Salt and shadows: this week’s reading

I really enjoyed Mark Kurlansky’s Cod and The Basque History of the World but I was much less impressed with SALT: A World History. While the material is interesting — salt’s role in cooking around the world, in trade and researches into the chemistry of salt — it feels randomly jumbled together with no structure )one chapter deals with salted fish around the world but also throws in a list of tourist towns that have salt-making industries). Another problem is that just listing the salt making methods in country after country gets repetitious, as there’s little difference between salt mines in location A and B except the names (I had a similar problem with Malcolm Gaskill’s Witchfinders). Still, a useful resource if I ever need information on the topic for a story.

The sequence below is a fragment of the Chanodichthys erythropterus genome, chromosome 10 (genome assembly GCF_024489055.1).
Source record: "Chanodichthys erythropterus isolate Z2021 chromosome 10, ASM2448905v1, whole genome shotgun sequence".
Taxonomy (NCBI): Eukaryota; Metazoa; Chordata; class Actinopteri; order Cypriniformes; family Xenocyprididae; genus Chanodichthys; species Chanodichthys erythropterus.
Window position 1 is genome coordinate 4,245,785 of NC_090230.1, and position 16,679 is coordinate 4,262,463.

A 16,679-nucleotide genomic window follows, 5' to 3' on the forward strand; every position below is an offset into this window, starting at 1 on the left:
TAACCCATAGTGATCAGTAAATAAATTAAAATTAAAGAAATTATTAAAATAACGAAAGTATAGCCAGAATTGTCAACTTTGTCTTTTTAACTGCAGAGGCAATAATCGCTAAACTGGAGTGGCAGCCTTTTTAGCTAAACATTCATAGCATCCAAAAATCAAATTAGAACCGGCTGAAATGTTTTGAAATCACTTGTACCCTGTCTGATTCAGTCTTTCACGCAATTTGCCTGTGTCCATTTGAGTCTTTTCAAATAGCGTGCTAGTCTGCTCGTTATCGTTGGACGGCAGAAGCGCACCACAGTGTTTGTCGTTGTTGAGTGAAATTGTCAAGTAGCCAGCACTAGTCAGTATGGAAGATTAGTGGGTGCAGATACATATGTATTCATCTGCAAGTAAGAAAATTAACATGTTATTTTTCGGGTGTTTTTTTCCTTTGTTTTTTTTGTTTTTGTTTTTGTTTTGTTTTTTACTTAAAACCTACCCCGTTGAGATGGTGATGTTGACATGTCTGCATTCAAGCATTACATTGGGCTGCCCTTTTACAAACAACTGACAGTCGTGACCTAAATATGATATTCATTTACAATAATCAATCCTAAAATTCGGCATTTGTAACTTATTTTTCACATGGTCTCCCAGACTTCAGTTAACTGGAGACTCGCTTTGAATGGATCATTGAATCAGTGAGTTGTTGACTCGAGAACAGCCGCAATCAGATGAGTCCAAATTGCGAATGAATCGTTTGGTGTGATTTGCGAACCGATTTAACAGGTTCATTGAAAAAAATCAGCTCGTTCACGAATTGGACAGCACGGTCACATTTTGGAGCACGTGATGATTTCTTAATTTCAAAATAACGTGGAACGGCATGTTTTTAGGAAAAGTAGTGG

HIDDEN DEATH was a 1932 Shadow novel reprinted by Bantam Books in the 1960s; not having read that set of reprints (which ran to seven books in contrast to the dozens of Doc Savage pulps Bantam reissued) in years, I thought I’d revisit them. In this one, Detective Cardona investigates a series of death notes mailed to the police to announce corresponding murders, accompanied by a criminologist friend of new police Commissioner Weston. Oh, and under no circumstances are Cardona’s reports to include any mention of that urban legend the Shadow …

This is a solid mystery that I thoroughly enjoyed, though the Shadow’s first appearance is as confusing now as it was then. He’s literally seen as a Shadow moving across a hotel lobby and to the best of my knowledge he didn’t have any actual shadow-power other than being stealthy. Was author Walter Gibson trying to make him more shadowy, or what?

#SFWApro. Cover by George Rozen, all rights remain with current holder.

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